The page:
Portrait of Joshua Goode

Joshua Goode is associate professor of cultural studies and history at Claremont Graduate University. His research specializations are in Modern Spain; 19th- and 20th-century Europe; genocide and racial thought; museums and commemoration; and memory. With these research interests, Goode offers a range of courses at CGU that incorporate both his cultural studies and history expertise.

Goode received his MA and PhD in History from UCLA. Since then, he has taught at numerous universities, including UCLA, Loyola Marymount University, Occidental College, and the Colburn Conservatory of Music. Goode has received awards and grants from UCLA (1993–1994, 1997, 1998–1999), a Fulbright Fellowship (1995–1996) and, most recently, the Fletcher Jones Faculty Research Award (2012–2014).

In addition to Goode’s CGU campus courses, he has established an international transdisciplinary course with Bath Spa University that allows Bath Spa University students and CGU students to spend a week studying and exploring the historical sites of Los Angeles, California, followed by a week of studying the historical sites of Bath, England. This successful international course continues to offer cultural and educational experience to CGU students from different disciplines.

Goode has a forthcoming article, “Does Past Convivencia Promise Future Tolerance? Contemporary Spanish Attitudes Toward Immigration,” which will appear in the academic journal Social History.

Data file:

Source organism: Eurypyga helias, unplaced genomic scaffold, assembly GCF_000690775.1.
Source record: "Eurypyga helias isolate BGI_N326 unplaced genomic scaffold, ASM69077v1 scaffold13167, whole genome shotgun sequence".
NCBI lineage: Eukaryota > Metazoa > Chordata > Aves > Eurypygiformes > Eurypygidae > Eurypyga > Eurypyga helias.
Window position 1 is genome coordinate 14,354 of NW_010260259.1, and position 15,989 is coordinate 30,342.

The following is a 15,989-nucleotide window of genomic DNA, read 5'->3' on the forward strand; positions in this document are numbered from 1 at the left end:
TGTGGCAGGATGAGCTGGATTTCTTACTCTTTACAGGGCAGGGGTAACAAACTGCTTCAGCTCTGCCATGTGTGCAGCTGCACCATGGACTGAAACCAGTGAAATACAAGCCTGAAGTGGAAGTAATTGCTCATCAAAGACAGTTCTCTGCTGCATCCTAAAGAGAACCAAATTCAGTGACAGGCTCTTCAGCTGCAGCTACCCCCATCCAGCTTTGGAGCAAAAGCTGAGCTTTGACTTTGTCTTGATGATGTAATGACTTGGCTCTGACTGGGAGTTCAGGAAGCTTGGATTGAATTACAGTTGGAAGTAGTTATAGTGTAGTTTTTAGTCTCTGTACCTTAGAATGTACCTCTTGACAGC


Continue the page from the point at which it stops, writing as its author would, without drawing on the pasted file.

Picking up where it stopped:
“Does Past Convivencia Promise Future Tolerance?: Contemporary Spanish Attitudes toward Immigration.” Social History, Forthcoming.

“The Genius of Columbus and the Mixture of Races: How the Rhetoric of Fusion Defined Spanish Decolonization in Nineteenth- and early Twentieth-Century Spain.” In Empire’s End: Transnational Connections in the Hispanic World, edited by Akiko Tsuchiya and William G. Acree Jr, 63–83. Nashville, TN: Vanderbilt University Press, 2016.

“Race, Crime and Criminal Justice in Spain.” In Race, Crime and Criminal Justice: International Perspectives, edited by Anita Kalunta-Crumpton, 162–84. London: Palgrave MacMillan, 2010.

Impurity of Blood: Defining Race in Spain, 1870–1930. Baton Rouge, LA: Louisiana State University Press, 2009.

“Corrupting a Good Mix: The Use of Race to Explain Crime in Late Nineteenth and Early Twentieth Century Spain.” European History Quarterly 35, no. 2 (2005): 241–65.

Introduction to Museum Studies
Spanish Civil War & the Interwar Crisis
Introduction to Cultural Studies
Human Rights & Genocide in Modern European History
Managing Heritage & Culture
Remembering Trauma: Museums, Memory, & Commemoration
Survey of 19th- and 20th-Century Europe
Race in Europe & Latin American, 1750–Present